Some Thoughts on the 20th Anniversary of 9/11

All of us who are old enough have our memories of 9/11.  Part of mine is that on 9/10 I boarded flight 93 from Boston to San Francisco that one day later would be the same flight chosen by the Bin Laden gang to fly into the Washington capitol but, thanks to heroic revolt in the cabin the last thirty minutes, crashed in a field in Pennsylvania.  

View of the 9/11 Memorial in New York City. Photo by Lerone Pieters on Unsplash.

I also recall holding class at the University of Creation Spirituality the morning of the events and a visiting indigenous elder told us that in her tradition, when something as traumatic as that happens, it is important to acknowledge it but it is just as important not to dwell incessantly on it.  She warned that American television’s constant running of the reel of the crashes into the towers was not good for the soul.

There is much in the American response—both from the government under Bush/Cheney and the media—that was ill advised and not good for the soul.  And arrogance, the capital sin we are meditating on these days, lies at the heart of it all.  

One top Bush advisor, who did not want his name used but is suspected to be Karl Rove, pronounced thus about why America invaded Iraq contrary to UN pleas: “We’re an empire now, and when we act, we create our own reality.  We’re history’s actors…and you, all of you, will be left to just study what we do.”*

Which means to study the non-reasons for invading Iraq and the extended years in Afghanistan.  

Twenty years later, the carnage of approximately 800,000 persons dead in the Middle East and about 6000 Americans dead including Twin Tower victims and soldiers on the battlefield and perhaps 24 million people displaced in the Middle East, we taste some of the bittersweetness of American arrogance in response to extremist religious arrogance.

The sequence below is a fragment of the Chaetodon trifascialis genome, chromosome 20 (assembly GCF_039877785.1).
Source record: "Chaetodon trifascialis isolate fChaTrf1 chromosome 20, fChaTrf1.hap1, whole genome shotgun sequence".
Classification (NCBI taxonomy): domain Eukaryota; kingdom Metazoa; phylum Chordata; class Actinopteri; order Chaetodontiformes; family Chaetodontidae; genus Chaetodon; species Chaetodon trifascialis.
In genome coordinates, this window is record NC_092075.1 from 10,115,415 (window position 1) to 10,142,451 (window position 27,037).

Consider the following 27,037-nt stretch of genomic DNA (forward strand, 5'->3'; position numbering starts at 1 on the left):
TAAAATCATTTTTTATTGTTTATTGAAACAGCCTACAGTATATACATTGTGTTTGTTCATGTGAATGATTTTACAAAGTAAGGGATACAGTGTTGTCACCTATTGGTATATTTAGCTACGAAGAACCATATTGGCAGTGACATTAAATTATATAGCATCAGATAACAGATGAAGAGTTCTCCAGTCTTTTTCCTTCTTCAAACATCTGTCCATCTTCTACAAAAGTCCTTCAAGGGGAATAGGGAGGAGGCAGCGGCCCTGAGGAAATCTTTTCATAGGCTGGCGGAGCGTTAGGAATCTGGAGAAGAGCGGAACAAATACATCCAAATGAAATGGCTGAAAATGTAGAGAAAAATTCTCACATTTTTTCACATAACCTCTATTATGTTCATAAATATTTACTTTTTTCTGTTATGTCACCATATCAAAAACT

*Cited in

To see the transcript of Matthew Fox’s video teaching, click HERE.

Banner Image: 9/11 Memorial in New York, NY. Photo by Iago Godoy on Unsplash.

See Matthew Fox, Sins of the Spirit, Blessings of the Flesh: Transforming Evil in Soul and Society, pp. xx-xxiii, xlii, 198-206. 225, 307.

Queries for Contemplation

What are your memories of 9/11 and what do you think it all meant in the twenty years since?  Have we learned anything about “arrogance” in the process—how to tame it and prevent it before evil things happen?

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7 thoughts on “Some Thoughts on the 20th Anniversary of 9/11”

  1. Avatar

    This resonates with me. Today, I have no desire to relive 9/11 over and over again. It hurts my soul. I do remember it. What I remember mostly are the comments from a young teen who other social workers names the child from hell. She said to me that I seemed very quiet. Then she said that I could talk to her as I always listened to her. I also remember Father Judge.

    1. Richard Reich-Kuykendall
      Richard Reich-Kuykendall

      Anne, I am glad that the meditation for today resonates with you, but having said that, you say you have no desire to relive it over and over again. I agree with you–who wants to dwell on such negative things, BUT as the philosopher, George Santayana once said, “Those who forget the past, are condemned to repeat it.”

  2. Avatar

    It grieves me that all the wrong lessons were learned from the tragedies of 9/11 by government and other institutions. The increased arrogance and violence toward “others” dishonor the memory of those who died, especially the first responders and the brave souls who brought down the third plane–in my opinion.

    1. Richard Reich-Kuykendall
      Richard Reich-Kuykendall

      Sue, Thank you for sharing your grief with us over the tragedies of 9/11. But I feel, rather than focus on the “increased arrogance and violence toward ‘others,’ which keeps us on the Via Negativa, we must focus on moving on to the Via Trasformativa where we work towards not only self-transformation, but the transformation of society through acts of compassion and justice-making.

  3. Avatar

    The war in Afghanistan, if it should have started at all, should have ended in 2011 when Bin Laden was killed. The first Gulf war was justified to stop Saddam Hussein from seizing Kuwait’s oil fields. Our invasion of Iraq had no justification.

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